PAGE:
Continuing with the Olympic theme, I thought about the numerous Olympians we have profiled in the America’s Notable Women series. And I wondered who the first woman was to represent the United States in the Olympic games. Turns out to be an unusual story – not one of years of training, overcoming discrimination, or even athletic passion. It is, rather, very much a tale of its time.
The first modern Olympics, Athens 1896, did not include any women. Pierre de Coubertin, the French historian who lobbied for and organized the games, reasoned that since women did not participate (nor even attend) the Ancient Olympics, it would be appropriate to exclude women from the Modern Games as well. (Actually, there are records of women winners in the Ancient Games: like Ann Romney, they were the owners of horses competing in the equestrian events.)
The 1900 Olympics were held in Paris as part of the general celebrations of the 1900 World’s Fair. The games, like the Fair, ran from May to October, and, as an adjunct to the Fair, were more like a collection of athletic exhibitions than a unified event. Several of these exhibitions were of women’s sports: Lawn tennis, golf and croquet (and at least one woman sailed in a mixed yacht crew for Switzerland).
Margaret Abbott was a Chicago socialite living in Paris with her mother for a year of study of art. In October, both mother and daughter entered a nine-hole golf tournament. Golf had become the rage among high society people in Chicago in the 1890s when Charles MacDonald sent back to Scotland for a few sets of clubs and introduced the game to the United States in Wheaton, Illinois. The other competitors in the women’s tournament were also socialites, both American and French: golf was considered an appropriate game for ladies, as it provided for fresh air and exercise without requiring either revealing clothing or unbecoming perspiration.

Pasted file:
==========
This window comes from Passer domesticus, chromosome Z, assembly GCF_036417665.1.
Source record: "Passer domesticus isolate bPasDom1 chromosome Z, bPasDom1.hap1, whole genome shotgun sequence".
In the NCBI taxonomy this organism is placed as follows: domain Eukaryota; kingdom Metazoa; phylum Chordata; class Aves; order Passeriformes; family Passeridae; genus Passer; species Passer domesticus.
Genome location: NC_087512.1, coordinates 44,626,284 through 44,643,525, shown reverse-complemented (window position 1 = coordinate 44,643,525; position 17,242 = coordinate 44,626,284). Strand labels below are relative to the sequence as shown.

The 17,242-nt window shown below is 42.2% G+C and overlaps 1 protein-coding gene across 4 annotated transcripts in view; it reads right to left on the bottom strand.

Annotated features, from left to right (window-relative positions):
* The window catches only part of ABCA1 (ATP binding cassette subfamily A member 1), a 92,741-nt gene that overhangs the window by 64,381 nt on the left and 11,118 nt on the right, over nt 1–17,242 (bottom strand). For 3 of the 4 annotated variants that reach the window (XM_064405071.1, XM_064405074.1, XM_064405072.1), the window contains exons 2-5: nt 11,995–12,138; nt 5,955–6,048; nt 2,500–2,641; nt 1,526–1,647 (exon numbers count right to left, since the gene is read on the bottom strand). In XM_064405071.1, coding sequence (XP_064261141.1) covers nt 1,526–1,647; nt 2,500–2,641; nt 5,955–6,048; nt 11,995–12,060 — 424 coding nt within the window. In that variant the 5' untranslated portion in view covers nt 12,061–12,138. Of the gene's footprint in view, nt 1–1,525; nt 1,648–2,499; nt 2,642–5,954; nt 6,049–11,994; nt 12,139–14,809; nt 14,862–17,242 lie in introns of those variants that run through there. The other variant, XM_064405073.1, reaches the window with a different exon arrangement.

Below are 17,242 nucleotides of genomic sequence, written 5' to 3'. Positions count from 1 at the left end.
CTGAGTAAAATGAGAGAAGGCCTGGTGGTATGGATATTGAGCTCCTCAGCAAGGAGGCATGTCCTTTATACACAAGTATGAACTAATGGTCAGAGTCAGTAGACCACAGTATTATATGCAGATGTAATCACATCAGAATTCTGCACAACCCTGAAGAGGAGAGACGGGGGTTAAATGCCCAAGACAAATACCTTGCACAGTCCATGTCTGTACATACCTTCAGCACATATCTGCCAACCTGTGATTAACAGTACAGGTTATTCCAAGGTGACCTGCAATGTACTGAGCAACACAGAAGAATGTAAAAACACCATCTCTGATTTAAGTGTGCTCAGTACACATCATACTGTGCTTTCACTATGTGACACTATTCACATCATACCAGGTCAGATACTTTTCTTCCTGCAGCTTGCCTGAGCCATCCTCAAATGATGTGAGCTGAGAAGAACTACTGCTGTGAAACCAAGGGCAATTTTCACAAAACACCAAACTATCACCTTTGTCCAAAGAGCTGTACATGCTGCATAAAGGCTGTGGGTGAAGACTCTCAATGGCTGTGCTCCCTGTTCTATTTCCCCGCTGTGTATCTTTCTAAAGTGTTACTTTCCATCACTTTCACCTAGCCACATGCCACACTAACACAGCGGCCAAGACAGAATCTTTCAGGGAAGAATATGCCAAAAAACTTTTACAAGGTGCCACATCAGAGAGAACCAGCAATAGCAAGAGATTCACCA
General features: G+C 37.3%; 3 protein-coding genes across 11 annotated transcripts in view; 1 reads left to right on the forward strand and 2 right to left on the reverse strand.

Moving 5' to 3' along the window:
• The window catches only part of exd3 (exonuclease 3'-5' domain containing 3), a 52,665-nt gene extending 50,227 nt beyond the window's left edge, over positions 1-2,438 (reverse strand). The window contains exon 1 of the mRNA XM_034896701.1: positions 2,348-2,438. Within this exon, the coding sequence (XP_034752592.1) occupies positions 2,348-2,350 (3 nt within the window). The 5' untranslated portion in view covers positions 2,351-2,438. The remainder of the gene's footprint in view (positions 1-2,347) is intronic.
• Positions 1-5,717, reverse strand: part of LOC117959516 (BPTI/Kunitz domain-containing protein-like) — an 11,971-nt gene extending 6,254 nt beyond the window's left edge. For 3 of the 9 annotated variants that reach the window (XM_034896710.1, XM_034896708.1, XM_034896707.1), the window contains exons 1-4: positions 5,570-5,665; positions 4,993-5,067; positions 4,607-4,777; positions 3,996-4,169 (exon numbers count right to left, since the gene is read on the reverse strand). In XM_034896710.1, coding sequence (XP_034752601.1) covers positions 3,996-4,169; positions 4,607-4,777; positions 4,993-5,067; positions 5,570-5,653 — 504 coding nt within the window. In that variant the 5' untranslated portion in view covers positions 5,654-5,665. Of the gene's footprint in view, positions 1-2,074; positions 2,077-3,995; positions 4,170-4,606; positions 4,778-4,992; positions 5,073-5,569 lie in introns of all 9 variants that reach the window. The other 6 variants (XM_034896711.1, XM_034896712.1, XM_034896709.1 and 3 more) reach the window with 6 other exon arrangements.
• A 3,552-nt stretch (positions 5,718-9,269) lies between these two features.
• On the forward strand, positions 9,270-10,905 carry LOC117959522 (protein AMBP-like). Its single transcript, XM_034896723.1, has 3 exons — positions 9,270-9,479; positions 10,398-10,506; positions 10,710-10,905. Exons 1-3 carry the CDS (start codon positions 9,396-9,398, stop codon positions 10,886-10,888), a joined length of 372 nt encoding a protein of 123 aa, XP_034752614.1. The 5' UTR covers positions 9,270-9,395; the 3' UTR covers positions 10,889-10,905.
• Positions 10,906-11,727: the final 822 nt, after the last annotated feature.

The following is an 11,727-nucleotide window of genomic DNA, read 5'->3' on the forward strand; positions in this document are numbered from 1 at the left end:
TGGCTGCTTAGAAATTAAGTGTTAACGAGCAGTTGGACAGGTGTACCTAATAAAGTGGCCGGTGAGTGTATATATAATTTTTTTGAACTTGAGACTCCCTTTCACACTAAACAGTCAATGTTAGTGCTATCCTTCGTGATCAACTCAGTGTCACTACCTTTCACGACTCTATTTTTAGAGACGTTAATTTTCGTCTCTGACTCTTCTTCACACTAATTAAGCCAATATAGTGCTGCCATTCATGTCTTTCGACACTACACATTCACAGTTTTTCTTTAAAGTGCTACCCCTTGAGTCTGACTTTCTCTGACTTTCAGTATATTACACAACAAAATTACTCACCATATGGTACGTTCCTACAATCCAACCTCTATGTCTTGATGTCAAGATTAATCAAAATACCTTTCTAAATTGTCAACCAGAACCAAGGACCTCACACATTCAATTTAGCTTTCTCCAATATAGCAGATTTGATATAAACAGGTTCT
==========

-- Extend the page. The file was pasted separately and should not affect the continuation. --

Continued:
Margaret won the 1900 Paris tournament with a score of 47, and received an antique bowl (with gold decoration) as her prize. The second and third place winners were also Americans. (Mrs. Abbott came in ninth.) It is very likely that the participants in the tournament did not realize the match was considered part of the Olympic Games; there is evidence that even some of the track-and-field participants considered their events part of the Centennial Exhibition but not “Olympic.” Margaret went on to win another tournament in France that year before returning to the United States, where she married the humorist writer Finley Peter Dunne in New York City. The Dunnes remained in New York and Margaret (and her four children) continued to play golf, albeit not competitively.
In the early 1970s, as the Women’s Movement and Title IX brought attention to women’s participation in sports, Paula Welch at the University of Florida began to research the question of female Olympians, and discovered Margaret’s story. In 1996, at the centennial celebration of the Games in Atlanta, Margaret was included in the program feature on the athletes of the 1900 Games.
This year, for the first time (and only because of pressure from the IOC), every country participating in the Olympic Games sent at least one woman athlete.
Golf has never again been included in the Olympic Games, so Margaret Abbott remains the only winner of a gold medal in women’s golf.